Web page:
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Gov. Kathy Hochul

It's tough to remain optimistic about abortion access right now, particularly in the face of such extremes from anti-abortion politicians and activists.

Take, for example, the Idaho Republican Party's refusal to include language in its platform that would allow abortion to save a pregnant person's life. Or the fact that Republicans are floating the idea that if they take the House back in November, they'll pass a federal abortion ban. Or the discussion over whether pregnant women should be allowed to travel to another state to obtain an abortion.

However, some states are moving to increase abortion access for patients and provide protection against prosecution if people are charged with what the texts of anti-abortion laws call "aiding and abetting," or with obtaining an abortion.

New York was one of the first states to take action, passing six bills designed to protect access once it became clear with the leak of the Supreme Court opinion in Dobbs v. Jackson Women's Health Organization that Roe would be overturned.

The state also issued millions of dollars in grants, including $25 million earmarked for an abortion provider support fund that will help increase provider capacity, allowing those providers to serve more patients. In announcing the $25 million grant, New York Democratic Gov. Kathy Hochul said that anecdotal evidence already pointed to an uptick in the number of patients from both Ohio and Pennsylvania coming to New York. More can be expected as bans in other states go into effect, she said; Ohio now has a six-week ban on the books.

Minnesota is also taking steps to protect abortion access. The state's Democratic governor, Tim Walz, signed an executive order requiring state agencies to protect people who provide or obtain abortions. Further, the executive order states that Minnesota will not assist other states that try to impose criminal or civil liability on someone seeking an abortion in Minnesota.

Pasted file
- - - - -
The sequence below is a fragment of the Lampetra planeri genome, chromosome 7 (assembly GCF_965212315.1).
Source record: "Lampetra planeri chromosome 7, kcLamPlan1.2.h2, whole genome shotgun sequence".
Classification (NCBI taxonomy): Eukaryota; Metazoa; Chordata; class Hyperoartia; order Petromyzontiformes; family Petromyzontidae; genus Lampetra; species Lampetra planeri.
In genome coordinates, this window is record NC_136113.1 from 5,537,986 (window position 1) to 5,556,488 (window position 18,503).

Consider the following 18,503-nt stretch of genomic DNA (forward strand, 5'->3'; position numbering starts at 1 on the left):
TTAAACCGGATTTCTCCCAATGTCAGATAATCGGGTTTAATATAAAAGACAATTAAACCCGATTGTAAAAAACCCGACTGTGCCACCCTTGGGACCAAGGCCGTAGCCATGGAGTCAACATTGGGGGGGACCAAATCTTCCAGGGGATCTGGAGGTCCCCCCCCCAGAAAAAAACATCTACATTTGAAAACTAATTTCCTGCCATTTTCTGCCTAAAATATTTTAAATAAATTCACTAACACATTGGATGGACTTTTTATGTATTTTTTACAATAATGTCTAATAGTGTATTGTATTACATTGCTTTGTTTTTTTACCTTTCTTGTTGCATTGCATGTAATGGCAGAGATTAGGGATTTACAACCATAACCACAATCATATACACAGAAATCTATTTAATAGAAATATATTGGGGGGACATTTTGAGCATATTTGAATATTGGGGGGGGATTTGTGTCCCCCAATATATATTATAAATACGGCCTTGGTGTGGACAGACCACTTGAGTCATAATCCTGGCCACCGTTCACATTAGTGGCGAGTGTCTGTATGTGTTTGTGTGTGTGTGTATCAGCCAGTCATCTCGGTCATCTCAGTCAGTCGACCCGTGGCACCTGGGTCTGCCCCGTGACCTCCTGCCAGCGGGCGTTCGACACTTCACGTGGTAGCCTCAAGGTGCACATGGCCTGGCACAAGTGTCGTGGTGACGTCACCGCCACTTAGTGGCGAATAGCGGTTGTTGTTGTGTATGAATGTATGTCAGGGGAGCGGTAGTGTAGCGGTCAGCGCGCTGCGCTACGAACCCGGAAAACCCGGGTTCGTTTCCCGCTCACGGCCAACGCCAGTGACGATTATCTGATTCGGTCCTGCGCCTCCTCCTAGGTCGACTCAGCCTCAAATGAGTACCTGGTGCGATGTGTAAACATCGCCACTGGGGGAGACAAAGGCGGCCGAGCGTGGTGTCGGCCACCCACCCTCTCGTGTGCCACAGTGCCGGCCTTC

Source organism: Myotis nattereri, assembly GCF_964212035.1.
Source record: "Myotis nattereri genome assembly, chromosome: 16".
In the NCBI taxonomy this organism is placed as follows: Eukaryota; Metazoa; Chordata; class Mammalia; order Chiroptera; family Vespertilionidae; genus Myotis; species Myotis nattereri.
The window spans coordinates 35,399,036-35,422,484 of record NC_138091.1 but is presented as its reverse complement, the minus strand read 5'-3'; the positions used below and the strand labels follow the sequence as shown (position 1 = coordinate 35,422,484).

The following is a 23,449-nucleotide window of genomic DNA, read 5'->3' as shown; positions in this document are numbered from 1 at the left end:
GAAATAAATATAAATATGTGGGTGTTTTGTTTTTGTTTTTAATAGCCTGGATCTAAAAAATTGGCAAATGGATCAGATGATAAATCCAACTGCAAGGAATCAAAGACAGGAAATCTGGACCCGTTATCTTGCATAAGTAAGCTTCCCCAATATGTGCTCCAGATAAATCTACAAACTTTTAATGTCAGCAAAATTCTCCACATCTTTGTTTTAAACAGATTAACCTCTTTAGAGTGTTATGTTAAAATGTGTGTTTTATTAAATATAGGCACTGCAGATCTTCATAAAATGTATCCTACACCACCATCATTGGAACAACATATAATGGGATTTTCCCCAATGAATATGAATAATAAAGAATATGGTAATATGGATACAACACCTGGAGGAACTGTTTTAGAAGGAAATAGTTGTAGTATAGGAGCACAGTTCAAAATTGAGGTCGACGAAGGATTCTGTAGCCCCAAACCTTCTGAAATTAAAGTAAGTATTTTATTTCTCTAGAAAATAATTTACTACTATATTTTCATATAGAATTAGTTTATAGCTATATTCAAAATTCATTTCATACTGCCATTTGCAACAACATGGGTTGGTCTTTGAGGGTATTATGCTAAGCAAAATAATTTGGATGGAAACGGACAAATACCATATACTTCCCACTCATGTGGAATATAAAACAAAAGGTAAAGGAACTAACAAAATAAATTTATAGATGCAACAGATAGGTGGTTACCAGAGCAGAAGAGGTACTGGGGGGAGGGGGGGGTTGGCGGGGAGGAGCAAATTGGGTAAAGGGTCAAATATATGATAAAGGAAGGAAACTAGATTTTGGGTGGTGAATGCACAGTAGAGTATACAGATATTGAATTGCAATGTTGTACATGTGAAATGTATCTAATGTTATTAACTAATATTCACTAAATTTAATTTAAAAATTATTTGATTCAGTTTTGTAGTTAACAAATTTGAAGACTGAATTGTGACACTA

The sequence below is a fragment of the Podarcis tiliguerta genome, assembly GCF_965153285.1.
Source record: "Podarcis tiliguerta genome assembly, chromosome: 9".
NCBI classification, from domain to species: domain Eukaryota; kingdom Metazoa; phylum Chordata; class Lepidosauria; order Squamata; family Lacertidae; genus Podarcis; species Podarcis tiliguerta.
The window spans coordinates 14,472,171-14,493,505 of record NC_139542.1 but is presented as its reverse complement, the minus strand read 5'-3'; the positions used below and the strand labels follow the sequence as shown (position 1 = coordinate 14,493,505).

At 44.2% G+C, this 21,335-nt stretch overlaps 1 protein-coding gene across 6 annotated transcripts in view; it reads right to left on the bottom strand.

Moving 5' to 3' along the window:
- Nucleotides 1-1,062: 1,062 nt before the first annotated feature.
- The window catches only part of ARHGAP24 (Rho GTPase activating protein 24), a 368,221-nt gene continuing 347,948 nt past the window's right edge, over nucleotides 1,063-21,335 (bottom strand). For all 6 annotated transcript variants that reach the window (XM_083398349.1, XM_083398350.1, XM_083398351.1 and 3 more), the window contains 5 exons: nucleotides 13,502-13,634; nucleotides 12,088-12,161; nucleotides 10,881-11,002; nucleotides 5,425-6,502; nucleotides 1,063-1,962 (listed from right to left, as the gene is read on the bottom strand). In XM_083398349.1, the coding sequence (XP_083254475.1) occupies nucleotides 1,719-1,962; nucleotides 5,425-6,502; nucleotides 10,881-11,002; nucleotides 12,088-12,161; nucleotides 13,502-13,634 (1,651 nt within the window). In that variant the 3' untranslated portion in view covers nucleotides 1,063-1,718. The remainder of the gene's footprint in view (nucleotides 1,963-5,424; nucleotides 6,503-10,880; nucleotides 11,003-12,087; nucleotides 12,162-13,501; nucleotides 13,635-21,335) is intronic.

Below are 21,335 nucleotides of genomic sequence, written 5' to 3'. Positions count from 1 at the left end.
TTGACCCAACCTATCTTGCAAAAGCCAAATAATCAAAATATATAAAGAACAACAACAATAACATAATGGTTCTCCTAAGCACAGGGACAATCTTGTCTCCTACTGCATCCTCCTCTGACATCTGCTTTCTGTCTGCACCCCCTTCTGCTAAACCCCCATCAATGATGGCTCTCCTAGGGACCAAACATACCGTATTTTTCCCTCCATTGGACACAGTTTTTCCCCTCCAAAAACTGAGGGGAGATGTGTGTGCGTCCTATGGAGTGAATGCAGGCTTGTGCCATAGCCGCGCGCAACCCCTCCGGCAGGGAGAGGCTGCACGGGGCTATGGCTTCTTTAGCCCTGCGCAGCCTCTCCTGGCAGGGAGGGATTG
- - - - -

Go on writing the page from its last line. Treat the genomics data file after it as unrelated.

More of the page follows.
Earlier this month, a state district court judge overturned several of Minnesota's existing abortion restrictions, including a 24-hour waiting period and an "informed consent" requirement. The ruling also means that medication abortions can be offered by a variety of health care providers rather than just by doctors.

Advocates in Minneapolis are pushing the city to budget $800,000 to help fund groups that provide abortion funding and related support. It's vital for Minnesota to increase capacity because it is surrounded by states in which legislators are taking steps to ban or severely limit abortion.

Wisconsin has an 1849 abortion ban still on the books, and anti-abortion politicians argue that it is now in effect in the state. The state's attorney general has gone to court to argue that a 1985 law supersedes the earlier law.

Abortion is now fully banned in South Dakota, with no exceptions for rape or incest.

Late last year, California announced it would be a so-called sanctuary state for those in other states seeking abortions. This is especially necessary given that California is surrounded by states with legislatures controlled by anti-abortion politicians such as Arizona, where Republican Attorney General Mark Brnovich is pushing to have a Civil War-era abortion ban go into effect.

Clinics in California are hiring additional personnel and expanding hours to make abortion more available. Providers are also coordinating with abortion funds to help provide for ancillary costs, like travel and lodging. Hospitals are working to serve people with high-risk pregnancies who are forced to leave their states to receive care. A UCLA study predicts the state will see an additional 10,600 out-of-state patients seeking abortion care yearly.

Bans and severe restrictions are moving quickly toward enactment in Republican-controlled states. Eight states now have complete bans — Wyoming, South Dakota, Wisconsin, South Dakota, Missouri, Arkansas, Mississippi, and Alabama — and a New York Times tracker lists Tennessee and Idaho as states in which bans are expected soon.

As these restrictions move across the landscape, it will be ever more necessary for states that uphold abortion rights to continue to provide access for those in need.

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